My girl does not like it too, fried shallots – would pick it out one by one, dunno why…since small. She called it ka-ka…and the name got stuck to this day. Kids!!! πŸ˜€ πŸ˜€ πŸ˜€ Braised/stewed pork leg/pork belly or siew yoke with sambal belacan is also very very nice!!!

  6. Cannot cook is a vey lame excuse. I like this type of clear soup. Mostly, I use 3 layer pork, of course, very lean one. After the soup was done, take out the pork & thinly sliced & dipped into cincaluk. Olaa…olaaa…so nice. Simple, hassle free & yet tasty. For soup, I just add spring onion, celery or fried onion & a little bit of seasoning. Yummmssss!!!…

    Yes, very much nicer with the leaner pork belly, the texture of the meat is different and it is also tastier. Did not have any in the freezer that day. Yes, cincaluk dip is good too. I did not add any seasoning to the soup, nice enough on its own with the added spring onion and fried shallots.

  7. Indeed…boiling soup is easy. My boy never like pork, so i substitute with chicken. I often throw in some chicken legs for the extra gelatin.

    Chicken feet? Eyewwwww!!!! LOL!!!

  8. You said it right! No such thing as not knowing how to cook if one can boil water. Oh…I love potatoes πŸ˜€ Just simply boiled like that is also very nice not to mentioned mashed potatoes. I like the idea of just boiling meat plain and eating with dipping sauce. So did you manage to get budu?

    No, have not gone round to look for it. Seen it somewhere and I have a fair idea where. Will get it when I happen to be around there. Me, good boy – don’t go out so much. Hehehehehe!!!!

  9. you really make it look simple. Ok lah! this time I make boiled meat for my family la.

    Good luck! About time you learn how to cook, poor missus has two boys to take care of now…and cook for you some more? Some people’s lives are so so good.

  10. Your potatoes is nicely sliced, if me slice, sure the size different, big and small…

    No leh? Some big , some small, some thirds, some quarters.

  11. Well, the reality of the matter is, even though I may know somewhat how to cook, you’re still 10 times a more effective cook than me! So I better leave the cooking to you, for everyone’s sake, heheh πŸ˜‰

    Muahahahahaha!!! Smart, eh? I had colleagues like that when I was still working – they moaned and they groaned and said that they did not know how to do this, how to do that, and asked others to do all those things for them and the admin would not ask them to do anything knowing that they would mess it all up. So they would enjoy life, sitting there shaking legs day n and day out…and drawing their big fat pay at the end of every month. Tsk! Tsk! πŸ˜€ πŸ˜€ πŸ˜€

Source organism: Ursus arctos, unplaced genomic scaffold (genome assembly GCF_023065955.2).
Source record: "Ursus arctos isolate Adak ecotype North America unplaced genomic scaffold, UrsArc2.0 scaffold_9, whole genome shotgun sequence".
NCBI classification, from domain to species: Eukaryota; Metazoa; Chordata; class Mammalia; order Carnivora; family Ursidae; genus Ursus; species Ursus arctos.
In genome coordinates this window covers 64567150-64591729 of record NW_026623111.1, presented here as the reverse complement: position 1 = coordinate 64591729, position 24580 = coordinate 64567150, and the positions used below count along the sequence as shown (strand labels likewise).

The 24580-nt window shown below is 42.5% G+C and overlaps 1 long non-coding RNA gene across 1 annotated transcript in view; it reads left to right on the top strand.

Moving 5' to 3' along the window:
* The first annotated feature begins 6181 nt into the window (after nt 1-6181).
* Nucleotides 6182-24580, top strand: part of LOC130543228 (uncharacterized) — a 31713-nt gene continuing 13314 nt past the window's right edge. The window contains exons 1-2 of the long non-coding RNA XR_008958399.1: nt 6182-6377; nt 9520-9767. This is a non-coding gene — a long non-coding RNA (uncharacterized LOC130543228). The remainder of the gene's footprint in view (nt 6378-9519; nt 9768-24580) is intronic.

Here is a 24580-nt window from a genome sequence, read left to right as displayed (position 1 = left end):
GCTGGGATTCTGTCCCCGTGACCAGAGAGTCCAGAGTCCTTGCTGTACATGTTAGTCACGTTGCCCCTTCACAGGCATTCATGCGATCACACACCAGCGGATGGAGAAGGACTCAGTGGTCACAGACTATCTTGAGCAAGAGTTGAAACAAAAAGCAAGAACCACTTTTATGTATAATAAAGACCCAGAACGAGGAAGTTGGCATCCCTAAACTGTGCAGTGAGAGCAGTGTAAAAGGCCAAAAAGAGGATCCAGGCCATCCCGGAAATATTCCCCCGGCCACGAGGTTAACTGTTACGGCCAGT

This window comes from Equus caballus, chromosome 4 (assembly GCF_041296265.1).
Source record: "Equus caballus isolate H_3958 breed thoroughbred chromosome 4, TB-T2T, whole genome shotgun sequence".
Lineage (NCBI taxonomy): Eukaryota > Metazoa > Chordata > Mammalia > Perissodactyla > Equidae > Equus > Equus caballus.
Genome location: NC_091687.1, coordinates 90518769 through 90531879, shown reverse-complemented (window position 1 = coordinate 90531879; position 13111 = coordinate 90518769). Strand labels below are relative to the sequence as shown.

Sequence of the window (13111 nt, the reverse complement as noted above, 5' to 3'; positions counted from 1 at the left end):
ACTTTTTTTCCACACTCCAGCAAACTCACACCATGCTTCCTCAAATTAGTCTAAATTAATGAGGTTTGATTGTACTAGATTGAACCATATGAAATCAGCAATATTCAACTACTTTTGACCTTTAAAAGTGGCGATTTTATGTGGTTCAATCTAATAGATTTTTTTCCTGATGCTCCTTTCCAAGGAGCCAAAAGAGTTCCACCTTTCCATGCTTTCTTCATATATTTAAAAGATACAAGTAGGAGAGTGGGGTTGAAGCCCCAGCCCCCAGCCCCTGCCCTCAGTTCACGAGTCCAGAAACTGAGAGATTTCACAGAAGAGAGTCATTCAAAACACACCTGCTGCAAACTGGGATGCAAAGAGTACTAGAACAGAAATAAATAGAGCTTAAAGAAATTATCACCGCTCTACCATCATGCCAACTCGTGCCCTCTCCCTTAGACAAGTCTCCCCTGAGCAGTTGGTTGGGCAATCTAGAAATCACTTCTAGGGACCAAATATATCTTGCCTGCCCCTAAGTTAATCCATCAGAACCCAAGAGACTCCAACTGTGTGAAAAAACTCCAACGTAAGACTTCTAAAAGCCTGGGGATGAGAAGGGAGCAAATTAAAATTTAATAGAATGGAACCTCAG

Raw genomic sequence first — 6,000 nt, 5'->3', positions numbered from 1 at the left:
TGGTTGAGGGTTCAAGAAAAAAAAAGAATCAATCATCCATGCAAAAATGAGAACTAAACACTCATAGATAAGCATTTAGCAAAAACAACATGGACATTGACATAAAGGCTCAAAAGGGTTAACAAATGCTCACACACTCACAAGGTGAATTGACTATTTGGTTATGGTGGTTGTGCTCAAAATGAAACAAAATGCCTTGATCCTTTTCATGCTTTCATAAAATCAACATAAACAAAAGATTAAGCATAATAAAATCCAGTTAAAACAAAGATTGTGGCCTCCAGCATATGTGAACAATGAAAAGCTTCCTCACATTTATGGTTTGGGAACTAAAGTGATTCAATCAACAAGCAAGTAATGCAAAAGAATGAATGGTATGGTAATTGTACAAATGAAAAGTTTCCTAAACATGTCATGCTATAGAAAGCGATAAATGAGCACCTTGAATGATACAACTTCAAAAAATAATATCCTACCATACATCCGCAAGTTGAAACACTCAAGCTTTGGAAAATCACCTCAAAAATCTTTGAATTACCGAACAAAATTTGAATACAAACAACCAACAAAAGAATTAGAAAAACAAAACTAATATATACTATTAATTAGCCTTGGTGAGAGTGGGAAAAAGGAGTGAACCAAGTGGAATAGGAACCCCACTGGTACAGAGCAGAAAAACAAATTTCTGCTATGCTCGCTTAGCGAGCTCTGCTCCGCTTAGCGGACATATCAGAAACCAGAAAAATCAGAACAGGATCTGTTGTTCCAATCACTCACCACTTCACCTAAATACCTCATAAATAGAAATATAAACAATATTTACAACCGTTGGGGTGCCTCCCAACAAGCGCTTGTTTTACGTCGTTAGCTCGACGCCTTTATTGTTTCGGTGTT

12. That’s certainly my kind of comfort food.

    Yes, sure is nice…and a welcome change if one has been going round eating the rich or heavy stuff.

  13. Wow, my favourite. I like pork cooked that way.

    So simple and yet so nice. None in the freezer that day but I would prefer a chunk of pork with a bit of fat though. Slurpssss!!!! Btw, Happy Teachers’ Day to you!

  14. Very nice and tasty stock… Normally I will blanch the meat with hot water for awhile to get rid of the “porkie” smell.. learn it from my late mom.. hahahaa…

    Smell? What smell? Wouldn’t that steal away some of the taste and sweetness? Pork here, no offensive smell. The only time I came across anything like that was when I bought some in Kanowit – I could not eat it but my housemate was fine with it and he ate it all. I never bought pork there ever again. They say the pork in Australia had a horrible smell too but some say it is all right now. They did not know how to slaughter it in the past, that was why.

  15. Meat and potatoes! Reminds me of a meal I had in Ireland. They actually just boil the meat and serve it like that. It was a little tasteless but it was some kind of festival where they ate like their ancestors used to.

    It would be nice with pork belly or meat with some fat – the texture and taste of the meat is different…like the difference between eating chicken drumstick and breast, can eat it on its own. Otherwise, you would need a dip of some sort. This is very old school home cooking, probably something your grandma would cook – simple but very nice.

All opinions expressed in my blog are solely my own, that is my prerogative - you may or may not agree, that is yours. To each his/her own.